International Criminal Court: America Warns Against Prosecution

National Security Adviser John Bolton said the court is planning to investigate US servicemen for alleged war crimes in Afghanistan.

The United States of America is furious with the International Criminal Court, ICC, based in The Hague, The Netherland, over its plan to take action against its military men and women who served in the Afghan conflict. Describing ICC as “illegitimate,” National Security Adviser, John Bolton, on September 10, 2018, warned the court against pursuing such a course, the BBC reported.

A 2016 ICC report said there was sufficient evidence to believe the US military committed torture at secret detention sites in Afghanistan operated by the Central Intelligence Agency, CIA, and that the Afghan government and the Taliban also committed war crimes.

Though Bolton said neither Afghanistan nor any government signatory to the ICC Statute had requested any investigation, ICC prosecutors can take independent action, although any prosecutions must be approved by a panel of judges. “If the court comes after us, Israel or other US allies, we will not sit quietly,” Bolton warned.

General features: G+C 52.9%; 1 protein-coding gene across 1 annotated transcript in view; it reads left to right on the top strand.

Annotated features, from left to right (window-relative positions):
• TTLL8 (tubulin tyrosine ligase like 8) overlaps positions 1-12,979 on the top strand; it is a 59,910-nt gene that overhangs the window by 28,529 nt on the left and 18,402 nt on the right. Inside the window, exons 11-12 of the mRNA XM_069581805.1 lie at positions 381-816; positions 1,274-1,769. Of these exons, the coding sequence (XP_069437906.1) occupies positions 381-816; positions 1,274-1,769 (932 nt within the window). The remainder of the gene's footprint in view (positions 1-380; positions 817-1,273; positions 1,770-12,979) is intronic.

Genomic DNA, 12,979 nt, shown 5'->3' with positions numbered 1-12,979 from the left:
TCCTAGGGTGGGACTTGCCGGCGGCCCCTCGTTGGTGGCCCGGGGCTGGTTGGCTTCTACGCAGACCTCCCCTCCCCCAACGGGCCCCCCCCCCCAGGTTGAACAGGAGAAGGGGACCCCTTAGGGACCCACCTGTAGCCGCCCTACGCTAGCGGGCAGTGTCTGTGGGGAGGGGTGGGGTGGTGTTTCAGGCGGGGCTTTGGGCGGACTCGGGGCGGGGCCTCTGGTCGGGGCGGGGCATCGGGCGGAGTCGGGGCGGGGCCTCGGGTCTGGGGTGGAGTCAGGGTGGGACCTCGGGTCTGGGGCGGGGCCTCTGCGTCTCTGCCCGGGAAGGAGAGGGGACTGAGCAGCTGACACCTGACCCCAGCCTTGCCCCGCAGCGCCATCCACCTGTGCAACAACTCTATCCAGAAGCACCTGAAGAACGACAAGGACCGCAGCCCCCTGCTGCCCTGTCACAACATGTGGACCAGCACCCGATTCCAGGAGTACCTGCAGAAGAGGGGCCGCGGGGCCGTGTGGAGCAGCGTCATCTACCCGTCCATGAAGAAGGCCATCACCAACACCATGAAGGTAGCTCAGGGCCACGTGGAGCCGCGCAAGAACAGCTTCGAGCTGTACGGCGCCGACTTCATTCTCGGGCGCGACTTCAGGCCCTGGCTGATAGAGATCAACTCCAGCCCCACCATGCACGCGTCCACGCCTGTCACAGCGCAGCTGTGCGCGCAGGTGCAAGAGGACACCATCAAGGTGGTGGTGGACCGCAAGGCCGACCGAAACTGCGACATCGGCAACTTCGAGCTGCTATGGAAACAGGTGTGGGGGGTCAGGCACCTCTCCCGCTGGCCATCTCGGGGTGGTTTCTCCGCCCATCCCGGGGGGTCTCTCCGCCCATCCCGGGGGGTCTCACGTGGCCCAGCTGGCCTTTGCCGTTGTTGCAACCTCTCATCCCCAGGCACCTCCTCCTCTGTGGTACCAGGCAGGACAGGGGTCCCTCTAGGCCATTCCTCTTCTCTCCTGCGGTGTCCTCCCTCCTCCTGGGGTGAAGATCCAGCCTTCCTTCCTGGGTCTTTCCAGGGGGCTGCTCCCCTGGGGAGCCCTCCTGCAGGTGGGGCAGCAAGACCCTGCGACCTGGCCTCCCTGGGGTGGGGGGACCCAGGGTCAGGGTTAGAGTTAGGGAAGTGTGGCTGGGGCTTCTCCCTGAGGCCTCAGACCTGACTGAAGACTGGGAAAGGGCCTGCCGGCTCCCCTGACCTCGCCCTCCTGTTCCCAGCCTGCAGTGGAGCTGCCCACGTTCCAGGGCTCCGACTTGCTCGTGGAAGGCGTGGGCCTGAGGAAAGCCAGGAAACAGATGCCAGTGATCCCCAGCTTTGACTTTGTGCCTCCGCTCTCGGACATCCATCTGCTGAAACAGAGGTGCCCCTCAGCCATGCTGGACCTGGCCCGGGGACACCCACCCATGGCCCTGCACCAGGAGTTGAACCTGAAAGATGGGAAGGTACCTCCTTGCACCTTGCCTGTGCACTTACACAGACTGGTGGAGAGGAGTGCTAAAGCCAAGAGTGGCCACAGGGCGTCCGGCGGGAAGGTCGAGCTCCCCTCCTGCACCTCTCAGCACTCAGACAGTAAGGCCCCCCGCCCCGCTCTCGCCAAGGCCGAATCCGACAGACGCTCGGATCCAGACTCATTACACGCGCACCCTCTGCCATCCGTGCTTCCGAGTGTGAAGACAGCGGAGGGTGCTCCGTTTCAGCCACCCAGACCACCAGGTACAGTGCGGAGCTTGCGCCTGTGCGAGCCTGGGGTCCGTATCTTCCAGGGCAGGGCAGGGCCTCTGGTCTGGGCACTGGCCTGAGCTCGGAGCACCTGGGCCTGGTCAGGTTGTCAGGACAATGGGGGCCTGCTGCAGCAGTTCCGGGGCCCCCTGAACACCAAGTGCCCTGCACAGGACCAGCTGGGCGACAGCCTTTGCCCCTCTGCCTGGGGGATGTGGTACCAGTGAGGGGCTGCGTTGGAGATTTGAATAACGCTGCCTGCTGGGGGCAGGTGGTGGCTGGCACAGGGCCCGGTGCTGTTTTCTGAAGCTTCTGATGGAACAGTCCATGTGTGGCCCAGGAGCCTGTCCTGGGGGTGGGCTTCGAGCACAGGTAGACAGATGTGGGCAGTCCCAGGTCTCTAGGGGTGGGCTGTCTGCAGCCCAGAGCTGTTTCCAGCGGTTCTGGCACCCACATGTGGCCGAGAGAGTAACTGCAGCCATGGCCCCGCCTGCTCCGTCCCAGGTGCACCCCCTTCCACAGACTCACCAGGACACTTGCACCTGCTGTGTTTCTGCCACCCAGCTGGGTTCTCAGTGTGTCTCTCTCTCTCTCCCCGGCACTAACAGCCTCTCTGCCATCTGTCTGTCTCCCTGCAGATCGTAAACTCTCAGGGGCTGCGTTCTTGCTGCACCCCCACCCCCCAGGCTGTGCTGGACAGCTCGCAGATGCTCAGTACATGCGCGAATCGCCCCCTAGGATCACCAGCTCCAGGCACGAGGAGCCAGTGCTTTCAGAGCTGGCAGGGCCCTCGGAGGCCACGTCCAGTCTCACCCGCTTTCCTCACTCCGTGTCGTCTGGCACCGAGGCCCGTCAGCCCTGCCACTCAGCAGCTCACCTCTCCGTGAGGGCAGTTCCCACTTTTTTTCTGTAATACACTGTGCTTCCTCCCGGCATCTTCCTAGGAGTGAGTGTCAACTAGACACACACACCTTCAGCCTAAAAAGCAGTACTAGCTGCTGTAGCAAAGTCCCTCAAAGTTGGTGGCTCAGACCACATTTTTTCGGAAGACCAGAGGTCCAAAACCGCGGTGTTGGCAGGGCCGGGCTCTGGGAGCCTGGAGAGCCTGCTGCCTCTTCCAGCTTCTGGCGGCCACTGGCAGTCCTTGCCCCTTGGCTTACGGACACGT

He said the US was prepared to slap financial sanctions and criminal charges on officials of the court if they proceed against any Americans. “We will ban its judges and prosecutors from entering the United States. We will sanction their funds in the US financial system, and we will prosecute them in the US criminal system,” Bolton threatened. He added that they will act in the same manner against any company or state that assists an ICC investigation of Americans.

The second area Bolton addressed was the Palestinian move to drag Israel to the ICC over allegations of human rights abuses in Gaza and the occupied West Bank - a move dismissed by Israel as politicised. Bolton said this was one of the reasons the US recently decided to close the Palestinian diplomatic mission in Washington.

The court investigates and brings to justice people responsible for genocide, crimes against humanity, and war crimes, intervening when national authorities cannot or will not prosecute. The ICC was established by a UN treaty in 2002, and has been ratified by 123 countries, including the UK. However several countries, including the US, China, India, and Russia, have refused to join.

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